What is the Difference Between Physical and Chemical Sunscreens?

What is the difference between physical and chemical sunscreens? Which one is better? What is the best sunscreen for your skin type? You already know you should be protecting your skin from UV rays daily, but here are some key points you may not know.

As someone with oily, acne-prone, and sensitive skin, I’ve been paying a lot more attention to what ingredients I put on my face because when my skin doesn’t like a product, it shows. We’re talking redness, tingly sensations, breakouts, the works. Learning about the science behind skincare is a huge interest of mine. I want to share the knowledge I’ve learned with you all to ensure you make a more informed decision next time you use sunscreen.

Physical versus Chemical Sunscreen

The easiest way to distinguish between physical and chemical sunscreens is by looking at the active ingredients. Physical sunscreens contain mineral inorganic compounds, like zinc oxide or titanium dioxide. Chemical sunscreens are made up of organic compounds, like octylcrylen, avobenzone, oxybenzone, octisalate, and octinoxate.

When I say organic, I mean it scientifically, not in the marketing sense. Been a while since your last chemistry class? Same. Let’s refresh.

  • Organic compounds: any chemical compounds that contain carbon
  • Inorganic compounds: any compound that is not organic

For the sake of simplicity, I will be referring to them as physical and chemical throughout the rest of this post.

Physical sunscreens reflect UV rays whereas chemical sunscreens absorb UV rays. What does this mean? Basically, the former is less likely to irritate your skin since it scatters sun-rays whereas the latter can increase irritation because it changes UV rays into heat on the skin’s surface, then releases heat from the skin. While both types protect your skin from sun exposure, there are definitely pros and cons for each formula.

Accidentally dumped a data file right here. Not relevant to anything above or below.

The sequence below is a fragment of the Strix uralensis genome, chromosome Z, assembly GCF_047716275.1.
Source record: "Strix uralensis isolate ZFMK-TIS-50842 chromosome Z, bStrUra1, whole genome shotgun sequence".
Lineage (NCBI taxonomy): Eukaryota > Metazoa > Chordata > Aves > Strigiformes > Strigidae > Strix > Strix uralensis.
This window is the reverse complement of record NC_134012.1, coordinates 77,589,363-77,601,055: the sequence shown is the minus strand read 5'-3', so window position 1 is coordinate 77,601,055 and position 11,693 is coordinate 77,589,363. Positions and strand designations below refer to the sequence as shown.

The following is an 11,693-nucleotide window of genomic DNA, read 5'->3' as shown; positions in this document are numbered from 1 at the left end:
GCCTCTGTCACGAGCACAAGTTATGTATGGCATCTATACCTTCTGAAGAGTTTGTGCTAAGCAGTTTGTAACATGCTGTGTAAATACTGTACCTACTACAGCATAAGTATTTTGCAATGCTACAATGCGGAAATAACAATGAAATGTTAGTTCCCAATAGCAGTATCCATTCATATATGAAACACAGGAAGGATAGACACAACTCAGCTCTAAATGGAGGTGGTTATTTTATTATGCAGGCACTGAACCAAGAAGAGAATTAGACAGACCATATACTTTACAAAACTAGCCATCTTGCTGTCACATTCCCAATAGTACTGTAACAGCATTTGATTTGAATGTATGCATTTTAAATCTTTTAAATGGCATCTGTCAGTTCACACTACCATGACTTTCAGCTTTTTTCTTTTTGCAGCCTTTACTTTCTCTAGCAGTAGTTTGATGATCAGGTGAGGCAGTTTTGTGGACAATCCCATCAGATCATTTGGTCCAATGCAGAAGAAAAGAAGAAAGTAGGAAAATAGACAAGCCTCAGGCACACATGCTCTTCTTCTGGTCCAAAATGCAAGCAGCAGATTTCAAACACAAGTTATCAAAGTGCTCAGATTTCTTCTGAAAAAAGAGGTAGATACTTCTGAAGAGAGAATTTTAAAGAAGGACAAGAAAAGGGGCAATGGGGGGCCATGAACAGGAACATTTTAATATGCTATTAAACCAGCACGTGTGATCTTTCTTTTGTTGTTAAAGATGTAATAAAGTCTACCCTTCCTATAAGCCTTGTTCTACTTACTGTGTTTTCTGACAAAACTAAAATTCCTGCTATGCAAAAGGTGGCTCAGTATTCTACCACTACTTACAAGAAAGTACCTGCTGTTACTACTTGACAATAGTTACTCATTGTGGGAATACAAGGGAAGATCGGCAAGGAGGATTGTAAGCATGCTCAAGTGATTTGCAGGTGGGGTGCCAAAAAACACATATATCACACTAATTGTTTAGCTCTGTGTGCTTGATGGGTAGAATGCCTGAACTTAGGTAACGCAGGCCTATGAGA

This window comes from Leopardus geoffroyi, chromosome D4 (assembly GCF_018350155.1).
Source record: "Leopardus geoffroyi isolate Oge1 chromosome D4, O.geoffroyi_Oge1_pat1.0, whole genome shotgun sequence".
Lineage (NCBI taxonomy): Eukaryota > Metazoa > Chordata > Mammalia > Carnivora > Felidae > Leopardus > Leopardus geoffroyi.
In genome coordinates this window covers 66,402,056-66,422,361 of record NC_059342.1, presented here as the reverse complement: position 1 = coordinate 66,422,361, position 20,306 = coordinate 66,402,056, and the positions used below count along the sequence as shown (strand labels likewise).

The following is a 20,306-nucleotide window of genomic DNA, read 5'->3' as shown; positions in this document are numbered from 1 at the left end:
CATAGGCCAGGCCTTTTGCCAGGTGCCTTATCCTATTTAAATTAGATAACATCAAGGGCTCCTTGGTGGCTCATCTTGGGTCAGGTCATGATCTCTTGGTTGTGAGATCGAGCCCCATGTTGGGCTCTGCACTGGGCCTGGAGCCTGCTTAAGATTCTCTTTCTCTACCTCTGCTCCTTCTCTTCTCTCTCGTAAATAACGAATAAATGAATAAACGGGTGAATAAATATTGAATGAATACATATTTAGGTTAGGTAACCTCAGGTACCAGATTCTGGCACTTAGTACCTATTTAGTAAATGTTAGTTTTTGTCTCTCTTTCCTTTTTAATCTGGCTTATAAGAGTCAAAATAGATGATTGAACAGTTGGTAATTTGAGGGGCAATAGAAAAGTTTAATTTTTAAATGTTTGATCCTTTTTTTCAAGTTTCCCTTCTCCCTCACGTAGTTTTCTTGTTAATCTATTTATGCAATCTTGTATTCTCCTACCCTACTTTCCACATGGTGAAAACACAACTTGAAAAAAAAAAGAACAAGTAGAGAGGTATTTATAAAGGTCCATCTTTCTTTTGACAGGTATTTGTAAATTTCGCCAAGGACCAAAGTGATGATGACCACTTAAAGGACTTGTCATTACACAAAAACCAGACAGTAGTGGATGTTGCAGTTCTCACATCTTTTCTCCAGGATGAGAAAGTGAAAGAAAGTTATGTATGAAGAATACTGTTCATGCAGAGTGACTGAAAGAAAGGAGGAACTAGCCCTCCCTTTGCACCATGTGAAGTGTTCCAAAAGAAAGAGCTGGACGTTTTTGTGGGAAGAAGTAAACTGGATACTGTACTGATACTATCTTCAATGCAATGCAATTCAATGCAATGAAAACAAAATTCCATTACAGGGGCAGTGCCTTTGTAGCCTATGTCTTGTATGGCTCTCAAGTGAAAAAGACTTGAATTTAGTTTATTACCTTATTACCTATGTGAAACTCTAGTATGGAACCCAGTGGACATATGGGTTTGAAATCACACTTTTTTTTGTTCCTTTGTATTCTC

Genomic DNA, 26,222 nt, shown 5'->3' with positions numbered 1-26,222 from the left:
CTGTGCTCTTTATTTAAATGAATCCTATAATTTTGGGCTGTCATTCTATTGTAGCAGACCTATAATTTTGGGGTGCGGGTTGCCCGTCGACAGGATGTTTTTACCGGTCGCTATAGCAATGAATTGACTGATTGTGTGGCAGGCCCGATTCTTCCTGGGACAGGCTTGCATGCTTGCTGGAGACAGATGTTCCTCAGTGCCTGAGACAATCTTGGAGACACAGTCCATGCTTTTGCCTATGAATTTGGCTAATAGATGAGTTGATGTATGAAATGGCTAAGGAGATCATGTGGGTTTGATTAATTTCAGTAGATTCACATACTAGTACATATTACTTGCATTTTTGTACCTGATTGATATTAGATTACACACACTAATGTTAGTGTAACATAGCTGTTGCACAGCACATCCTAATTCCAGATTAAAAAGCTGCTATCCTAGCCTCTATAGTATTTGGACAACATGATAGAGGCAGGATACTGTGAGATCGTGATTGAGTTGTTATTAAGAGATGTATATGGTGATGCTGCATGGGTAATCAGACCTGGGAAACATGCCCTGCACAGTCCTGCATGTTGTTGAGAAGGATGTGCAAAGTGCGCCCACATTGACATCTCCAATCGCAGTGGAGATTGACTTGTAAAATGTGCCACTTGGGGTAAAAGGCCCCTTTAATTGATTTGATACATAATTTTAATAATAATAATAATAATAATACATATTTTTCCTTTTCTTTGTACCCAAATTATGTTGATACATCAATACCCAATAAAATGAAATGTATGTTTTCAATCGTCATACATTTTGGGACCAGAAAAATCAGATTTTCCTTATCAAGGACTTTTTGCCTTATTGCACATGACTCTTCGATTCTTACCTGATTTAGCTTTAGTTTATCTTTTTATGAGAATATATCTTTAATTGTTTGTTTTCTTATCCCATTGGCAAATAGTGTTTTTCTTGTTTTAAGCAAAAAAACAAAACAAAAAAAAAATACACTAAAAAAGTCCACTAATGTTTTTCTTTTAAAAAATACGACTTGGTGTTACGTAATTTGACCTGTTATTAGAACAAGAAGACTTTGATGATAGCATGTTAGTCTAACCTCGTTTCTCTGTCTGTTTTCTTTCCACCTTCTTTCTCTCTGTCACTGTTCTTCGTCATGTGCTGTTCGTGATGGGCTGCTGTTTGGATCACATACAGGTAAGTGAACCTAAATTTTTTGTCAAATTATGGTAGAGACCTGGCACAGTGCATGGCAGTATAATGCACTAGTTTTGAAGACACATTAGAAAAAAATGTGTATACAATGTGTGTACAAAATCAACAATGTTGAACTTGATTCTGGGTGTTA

Chemical Sunscreens


  • Absorb quickly into skin
  • Thinner consistency
  • Spread easily on skin
  • Need less product to cover face
  • Less likely to leave a white cast


  • Absorb UV rays
  • Trap heat onto skin
  • Can increase discoloration and brown spots from over-heating skin
  • Need about 20 minutes before working
  • Higher risk of skin irritation with use of SPF 50+
  • More likely to irritate dry, acne-prone, rosacea-prone, and sensitive skin
  • May clog pores for oily skin
  • Can sting if drips into eyes
  • Can increase redness
  • Shorter shelf life

Physical Sunscreens


  • Reflect UV rays
  • Works immediately
  • Last longer in direct UV light as long as skin isn’t wet or sweaty
  • Less likely to clog pores
  • Less likely to irritate skin
  • Longer shelf life
  • Ideal for acne-prone, heat-activated (redness and rosacea), and sensitive skin


  • Thicker consistency
  • May leave a white cast
  • May not be compatible with medium and dark skin tones
  • Can rub off easily from sweat and cause white drip marks
  • Need more frequent reapplication

Does higher SPF mean the sunscreen protects my skin more?

Quite the contrary. Surprisingly, an SPF between 30 and 50 is all you need to protect your skin. Any number higher than that is marketing geniuses at work trying to convince you that more is better, whereas higher SPF’s actually increase your chances of skin irritation, particularly if you have sensitive skin. There is no scientific evidence that an SPF higher than 50 protects your skin more. Keep that in mind next time you browse for sunscreen.

Does layering a physical sunscreen on top of a chemical sunscreen protect skin more?

There isn’t much research about layering sunscreens, so that’s up to you to form your own opinion. One layer of sunscreen is enough to protect your skin from the sun.

How much sunscreen do I need to apply to my face and body?

Two tablespoons is the magic number for your face and body. For your face, a nickel sized amount is ideal. Remember to reapply every two hours, or more frequently if you’re sweating it off, for maximum effectiveness.

What are the best sunscreens?

It honestly comes down to trial and error because everyone’s skin is different, so experiment until you find the best one that works for you. Watch my YouTube video to learn more about my top three essential sunscreens which work well under makeup and do not irritate my skin. Below are my favorite sunscreens (denoted by *), as well as top rated ones based on customer reviews from Sephora and Target.

Shop Sunscreens

Do you prefer physical or chemical sunscreens? What brand is your favorite? Let me know in the comments!


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